Everyone around the world is reacting to the election of President-elect Donald Trump in the US, with everyone trying, for good or ill, to interpret comments made during the campaign as fitting their own expectations. Nowhere is this more apparent than Israel and Palestine, where all sides are upbeat about Trump’s election, and for very different reasons.
Trump’s aides in Israel were big on promises when campaigning there, promising everything under the sun to the Netanyahu government, and Trump’s invitation to Netanyahu to visit after the election has the prime minister very hopeful that he’s got an incoming US president who won’t be as willing to criticize him as Obama has been.
The Israeli far-right takes it even farther, with settler groups celebrating the Trump victory as a big boost for settlement construction, and Jewish Home leader Naftali Bennett going so far as to say he believes Trump’s victory marks the end of the “two-state solution,” and that the era of talking about Palestinian statehood is over.
That Trump bears no resemblance to the Trump that the Palestinians are hoping for. During the early Republican primaries, Trump presented himself as a tough negotiator who would try to come into the peace process as a neutral third party and try to help negotiated a peace deal between Israel and Palestine.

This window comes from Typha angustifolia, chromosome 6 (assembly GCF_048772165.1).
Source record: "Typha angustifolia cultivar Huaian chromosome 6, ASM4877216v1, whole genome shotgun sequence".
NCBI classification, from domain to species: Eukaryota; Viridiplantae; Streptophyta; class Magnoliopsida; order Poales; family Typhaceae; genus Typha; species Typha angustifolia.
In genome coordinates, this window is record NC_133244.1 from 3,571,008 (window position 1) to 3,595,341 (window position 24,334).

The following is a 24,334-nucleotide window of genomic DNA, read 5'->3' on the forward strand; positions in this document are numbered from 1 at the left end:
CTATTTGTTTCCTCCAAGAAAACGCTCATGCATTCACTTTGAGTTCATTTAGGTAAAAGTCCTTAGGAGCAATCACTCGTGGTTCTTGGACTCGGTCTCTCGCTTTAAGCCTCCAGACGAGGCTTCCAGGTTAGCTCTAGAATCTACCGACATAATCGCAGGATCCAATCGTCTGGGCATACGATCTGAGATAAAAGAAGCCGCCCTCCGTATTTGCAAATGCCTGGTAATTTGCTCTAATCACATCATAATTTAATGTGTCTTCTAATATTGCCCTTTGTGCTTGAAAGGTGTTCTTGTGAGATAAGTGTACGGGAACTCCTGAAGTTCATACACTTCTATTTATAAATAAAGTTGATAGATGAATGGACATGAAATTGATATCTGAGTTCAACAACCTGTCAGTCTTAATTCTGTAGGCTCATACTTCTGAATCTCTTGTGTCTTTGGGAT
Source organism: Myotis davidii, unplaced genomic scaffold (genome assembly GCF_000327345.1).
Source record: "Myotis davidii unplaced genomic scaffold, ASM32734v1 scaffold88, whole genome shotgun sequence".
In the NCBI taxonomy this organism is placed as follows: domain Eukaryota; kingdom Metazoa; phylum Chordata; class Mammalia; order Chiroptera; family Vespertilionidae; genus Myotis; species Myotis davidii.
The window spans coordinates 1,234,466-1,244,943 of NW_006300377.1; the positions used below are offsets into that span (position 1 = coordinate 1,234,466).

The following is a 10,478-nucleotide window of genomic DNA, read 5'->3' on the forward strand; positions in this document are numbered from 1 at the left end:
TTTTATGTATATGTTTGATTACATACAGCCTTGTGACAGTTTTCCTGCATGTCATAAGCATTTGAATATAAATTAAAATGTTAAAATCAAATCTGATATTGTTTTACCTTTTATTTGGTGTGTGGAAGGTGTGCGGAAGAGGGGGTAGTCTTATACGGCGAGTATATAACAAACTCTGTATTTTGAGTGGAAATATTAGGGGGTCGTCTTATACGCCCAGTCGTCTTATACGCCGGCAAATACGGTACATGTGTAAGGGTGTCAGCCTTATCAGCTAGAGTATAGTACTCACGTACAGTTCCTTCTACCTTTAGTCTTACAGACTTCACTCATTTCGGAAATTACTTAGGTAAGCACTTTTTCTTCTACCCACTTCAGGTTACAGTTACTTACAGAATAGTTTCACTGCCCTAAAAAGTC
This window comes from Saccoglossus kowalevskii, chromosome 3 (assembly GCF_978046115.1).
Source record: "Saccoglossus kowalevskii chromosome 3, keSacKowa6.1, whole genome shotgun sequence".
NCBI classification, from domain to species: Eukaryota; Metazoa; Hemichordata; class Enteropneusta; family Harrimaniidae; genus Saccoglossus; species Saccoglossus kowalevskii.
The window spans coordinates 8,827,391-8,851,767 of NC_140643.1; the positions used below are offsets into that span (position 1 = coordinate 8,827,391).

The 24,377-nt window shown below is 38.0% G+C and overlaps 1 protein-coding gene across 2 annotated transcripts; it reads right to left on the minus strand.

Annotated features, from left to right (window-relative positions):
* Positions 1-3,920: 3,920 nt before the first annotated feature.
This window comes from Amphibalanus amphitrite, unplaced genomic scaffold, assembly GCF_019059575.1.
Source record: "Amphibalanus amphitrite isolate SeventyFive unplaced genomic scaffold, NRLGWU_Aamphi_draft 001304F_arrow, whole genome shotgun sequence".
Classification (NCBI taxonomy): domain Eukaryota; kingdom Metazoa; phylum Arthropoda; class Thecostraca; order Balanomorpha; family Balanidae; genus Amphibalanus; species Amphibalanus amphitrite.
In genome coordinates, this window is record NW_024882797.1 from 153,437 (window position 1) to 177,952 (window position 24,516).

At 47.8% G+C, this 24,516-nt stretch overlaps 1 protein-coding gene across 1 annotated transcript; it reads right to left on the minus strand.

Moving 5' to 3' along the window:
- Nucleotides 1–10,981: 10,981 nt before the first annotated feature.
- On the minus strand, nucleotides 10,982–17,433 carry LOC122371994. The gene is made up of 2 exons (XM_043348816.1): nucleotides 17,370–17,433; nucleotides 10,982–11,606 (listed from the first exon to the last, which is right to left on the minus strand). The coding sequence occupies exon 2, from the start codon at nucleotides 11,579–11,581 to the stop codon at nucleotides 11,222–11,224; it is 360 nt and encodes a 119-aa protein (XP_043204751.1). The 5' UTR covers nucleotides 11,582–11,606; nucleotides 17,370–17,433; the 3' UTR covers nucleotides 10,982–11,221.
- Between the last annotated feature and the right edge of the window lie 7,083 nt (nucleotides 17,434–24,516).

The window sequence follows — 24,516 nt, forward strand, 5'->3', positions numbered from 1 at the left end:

Trump conceded that making a deal between the two sides was “probably the toughest deal in the world right now,” but insisted that he would “give it one hell of a shot.” Indeed at the time, Trump’s comments on trying to broker peace had other primary candidates strongly criticizing him for not being pro-Israel enough.
And while Trump tried to placate Israel with comments from his advisers promising things like moving the embassy to Jerusalem, he never formally abandoned the idea of trying to broker a peace between the two sides, meaning that the Israeli far-right is unrealistic in expecting Trump to spell the end of the peace process outright, and moreover that the Palestinians have room to hope for another push toward a deal.
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